How Arts in Health has adapted during COVID-19
This year our Arts in Health program is marking its 10th year and while COVID-19 has altered the planned celebrations and activities, together with Hospital staff we have worked to ensure play, art and music are still delivered to patients. This is entirely possible thanks to the generosity of WCH Foundation donors.
Here are a few initiatives Arts in Health is proud to have introduced since the beginning of March.
Individual activity and distraction packs
Due to infection prevention measures, toys, arts and crafts supplies have been removed from parts of the Hospital. We have worked closely with the Play Therapists to create almost 400 individual activity and distraction packs for patients filled with colouring-in books, pencils, packs of cards and small games. The packs have kept children entertained and distracted, helping to alleviate the stress and anxiety they feel during Hospital visits.
“Your wonderful ongoing support during COVID-19 has allowed the Play Therapy program to provide suitable activities to the patients in the Hospital”, Marisa Salvati – Play Therapy Coordinator said.
We have supported the expansion and adaption of Music Therapy services at the Hospital.
A new Music Therapy service to support babies on Rose Ward and their families has begun, and we are working on expanding this service to the neonatal nurseries.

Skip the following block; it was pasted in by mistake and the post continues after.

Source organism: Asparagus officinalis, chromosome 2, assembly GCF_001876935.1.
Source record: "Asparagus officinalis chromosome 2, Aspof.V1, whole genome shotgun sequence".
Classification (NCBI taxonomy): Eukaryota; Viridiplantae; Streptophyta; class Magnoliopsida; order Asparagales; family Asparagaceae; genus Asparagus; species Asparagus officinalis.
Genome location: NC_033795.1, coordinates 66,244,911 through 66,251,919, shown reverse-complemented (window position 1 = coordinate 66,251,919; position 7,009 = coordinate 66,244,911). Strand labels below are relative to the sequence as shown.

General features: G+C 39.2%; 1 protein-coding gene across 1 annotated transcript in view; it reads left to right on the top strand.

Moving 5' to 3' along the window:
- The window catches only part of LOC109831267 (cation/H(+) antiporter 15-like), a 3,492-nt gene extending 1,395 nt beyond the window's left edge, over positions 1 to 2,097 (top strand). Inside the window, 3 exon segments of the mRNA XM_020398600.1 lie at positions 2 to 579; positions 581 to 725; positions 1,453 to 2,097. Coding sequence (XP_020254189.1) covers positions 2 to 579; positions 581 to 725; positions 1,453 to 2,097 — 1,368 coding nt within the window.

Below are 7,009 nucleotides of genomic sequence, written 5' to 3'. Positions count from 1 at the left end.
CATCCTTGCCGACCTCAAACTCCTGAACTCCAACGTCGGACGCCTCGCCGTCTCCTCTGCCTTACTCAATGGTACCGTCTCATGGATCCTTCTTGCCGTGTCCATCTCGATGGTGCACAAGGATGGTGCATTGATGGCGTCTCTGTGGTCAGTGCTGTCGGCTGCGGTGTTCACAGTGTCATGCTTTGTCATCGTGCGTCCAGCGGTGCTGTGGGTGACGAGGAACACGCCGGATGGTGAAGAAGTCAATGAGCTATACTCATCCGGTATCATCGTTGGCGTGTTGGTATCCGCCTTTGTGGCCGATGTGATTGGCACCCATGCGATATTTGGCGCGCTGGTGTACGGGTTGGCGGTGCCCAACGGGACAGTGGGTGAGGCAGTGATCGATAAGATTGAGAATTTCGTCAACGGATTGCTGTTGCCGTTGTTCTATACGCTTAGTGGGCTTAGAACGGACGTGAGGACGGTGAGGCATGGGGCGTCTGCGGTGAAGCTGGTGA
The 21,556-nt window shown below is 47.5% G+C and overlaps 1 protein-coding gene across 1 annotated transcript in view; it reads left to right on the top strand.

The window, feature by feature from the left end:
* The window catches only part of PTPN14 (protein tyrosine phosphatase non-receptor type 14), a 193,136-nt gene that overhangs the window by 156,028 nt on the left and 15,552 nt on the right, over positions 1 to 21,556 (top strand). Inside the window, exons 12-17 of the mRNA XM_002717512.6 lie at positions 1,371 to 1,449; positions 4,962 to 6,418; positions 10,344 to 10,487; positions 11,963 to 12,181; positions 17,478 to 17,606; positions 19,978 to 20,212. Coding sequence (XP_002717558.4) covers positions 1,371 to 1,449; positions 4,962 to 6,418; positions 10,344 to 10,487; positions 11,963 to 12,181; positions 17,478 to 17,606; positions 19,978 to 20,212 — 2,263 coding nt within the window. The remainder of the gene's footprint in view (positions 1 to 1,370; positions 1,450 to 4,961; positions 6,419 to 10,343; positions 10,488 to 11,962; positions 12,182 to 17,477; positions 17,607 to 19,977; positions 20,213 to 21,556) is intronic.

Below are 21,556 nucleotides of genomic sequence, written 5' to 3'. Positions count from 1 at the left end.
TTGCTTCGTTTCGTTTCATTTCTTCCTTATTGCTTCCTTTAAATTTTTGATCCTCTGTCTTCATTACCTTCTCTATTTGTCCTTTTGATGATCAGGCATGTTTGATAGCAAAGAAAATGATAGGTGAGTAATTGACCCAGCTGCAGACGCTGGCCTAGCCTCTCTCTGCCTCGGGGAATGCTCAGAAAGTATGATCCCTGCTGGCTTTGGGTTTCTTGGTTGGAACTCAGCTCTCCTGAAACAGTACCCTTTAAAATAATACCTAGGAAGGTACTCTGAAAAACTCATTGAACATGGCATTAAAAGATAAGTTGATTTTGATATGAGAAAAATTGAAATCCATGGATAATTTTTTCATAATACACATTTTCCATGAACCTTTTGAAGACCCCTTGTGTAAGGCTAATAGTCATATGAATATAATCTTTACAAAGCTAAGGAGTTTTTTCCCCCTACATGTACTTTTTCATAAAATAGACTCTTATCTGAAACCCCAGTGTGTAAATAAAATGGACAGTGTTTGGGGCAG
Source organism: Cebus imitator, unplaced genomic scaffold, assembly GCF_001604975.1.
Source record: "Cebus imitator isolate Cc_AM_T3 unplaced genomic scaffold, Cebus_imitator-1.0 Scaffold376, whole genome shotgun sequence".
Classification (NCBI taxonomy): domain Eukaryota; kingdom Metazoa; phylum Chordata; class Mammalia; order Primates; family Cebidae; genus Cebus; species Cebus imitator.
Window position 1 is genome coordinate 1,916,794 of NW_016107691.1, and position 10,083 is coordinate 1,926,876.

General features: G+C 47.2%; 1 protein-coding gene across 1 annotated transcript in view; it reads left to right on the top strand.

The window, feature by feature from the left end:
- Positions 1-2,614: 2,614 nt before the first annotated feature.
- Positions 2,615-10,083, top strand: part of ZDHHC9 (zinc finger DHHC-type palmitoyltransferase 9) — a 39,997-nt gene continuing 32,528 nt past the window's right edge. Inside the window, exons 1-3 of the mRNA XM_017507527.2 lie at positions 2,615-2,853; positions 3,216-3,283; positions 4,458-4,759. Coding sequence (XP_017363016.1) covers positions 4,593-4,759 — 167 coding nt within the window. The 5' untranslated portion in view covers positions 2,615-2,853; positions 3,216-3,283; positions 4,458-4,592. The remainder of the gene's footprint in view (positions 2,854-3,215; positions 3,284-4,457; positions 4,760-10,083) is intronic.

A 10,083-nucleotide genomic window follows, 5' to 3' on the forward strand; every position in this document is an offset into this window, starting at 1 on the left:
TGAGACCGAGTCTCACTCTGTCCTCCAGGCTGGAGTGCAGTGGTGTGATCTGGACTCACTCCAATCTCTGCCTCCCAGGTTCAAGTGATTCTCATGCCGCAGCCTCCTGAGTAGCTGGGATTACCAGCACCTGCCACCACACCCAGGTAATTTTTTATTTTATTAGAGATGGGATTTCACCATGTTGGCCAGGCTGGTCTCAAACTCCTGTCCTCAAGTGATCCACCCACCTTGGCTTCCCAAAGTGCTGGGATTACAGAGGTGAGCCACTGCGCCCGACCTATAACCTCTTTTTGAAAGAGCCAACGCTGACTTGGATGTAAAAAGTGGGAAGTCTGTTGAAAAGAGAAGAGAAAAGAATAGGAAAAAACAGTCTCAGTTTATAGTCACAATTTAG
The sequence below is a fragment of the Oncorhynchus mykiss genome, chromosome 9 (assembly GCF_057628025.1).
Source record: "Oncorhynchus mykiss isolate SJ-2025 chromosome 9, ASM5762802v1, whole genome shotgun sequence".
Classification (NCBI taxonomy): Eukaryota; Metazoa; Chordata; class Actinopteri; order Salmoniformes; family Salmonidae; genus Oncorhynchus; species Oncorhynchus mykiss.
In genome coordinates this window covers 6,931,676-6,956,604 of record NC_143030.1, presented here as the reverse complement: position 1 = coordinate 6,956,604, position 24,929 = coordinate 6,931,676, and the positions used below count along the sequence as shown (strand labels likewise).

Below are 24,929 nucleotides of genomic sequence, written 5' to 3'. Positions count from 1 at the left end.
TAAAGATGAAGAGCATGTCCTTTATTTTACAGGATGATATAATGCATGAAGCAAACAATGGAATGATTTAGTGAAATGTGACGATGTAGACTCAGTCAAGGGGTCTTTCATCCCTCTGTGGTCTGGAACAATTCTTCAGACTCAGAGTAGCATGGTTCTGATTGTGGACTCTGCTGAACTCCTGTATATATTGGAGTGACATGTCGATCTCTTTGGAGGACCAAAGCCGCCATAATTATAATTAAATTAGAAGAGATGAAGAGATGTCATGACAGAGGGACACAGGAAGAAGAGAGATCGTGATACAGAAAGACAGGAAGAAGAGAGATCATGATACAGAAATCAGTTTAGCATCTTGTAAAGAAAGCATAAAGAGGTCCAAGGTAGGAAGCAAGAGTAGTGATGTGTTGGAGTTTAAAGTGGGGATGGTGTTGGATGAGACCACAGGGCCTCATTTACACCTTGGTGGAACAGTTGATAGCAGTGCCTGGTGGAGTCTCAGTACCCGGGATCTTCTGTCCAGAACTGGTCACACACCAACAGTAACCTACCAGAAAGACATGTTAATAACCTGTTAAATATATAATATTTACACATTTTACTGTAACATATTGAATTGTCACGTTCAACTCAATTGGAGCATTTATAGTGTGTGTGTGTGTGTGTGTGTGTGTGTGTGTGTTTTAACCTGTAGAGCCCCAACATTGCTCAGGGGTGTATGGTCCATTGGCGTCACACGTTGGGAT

An adapted Music Therapy program utilising telehealth has also been in place during COVID-19 and special resources were created by Music Therapist, Maybelle Swaney, to help both patients and staff. This included music-based strategies for babies and their caregivers, and a staff wellbeing resource on music for self-care.
As a health-oriented resource within the Hospital space, Music Therapy can support the emotional wellbeing of babies, children, and staff.
Throughout the COVID-19 pandemic, people across the world have created rainbow artworks with the rainbow becoming a symbol of hope and togetherness as everyone navigates isolation and the uncertain times.
Arts in Health brought the rainbow to our Hospital with patients given an art pack filled with colourful pencils, paints, paper and craft materials to inspire creativity and brighten wards and corridors, connecting the Hospital community with wonderful rainbow artworks.
In recent months it has never been more important to stay connected whilst still adhering to social distancing.
Many have embraced technology to help this happen and at the Hospital we have done the same.
Instead of meeting in the Hospital once a week to play ukulele, our Ukulele Club created a Zoom Room to allow staff and volunteers to learn new ukulele skills and keep on jamming.
Led by tutor Chris Carr, the ukulele members have been playing songs online, sharing their enjoyment of music and the benefits it can bring, especially in these tough times.Back to all news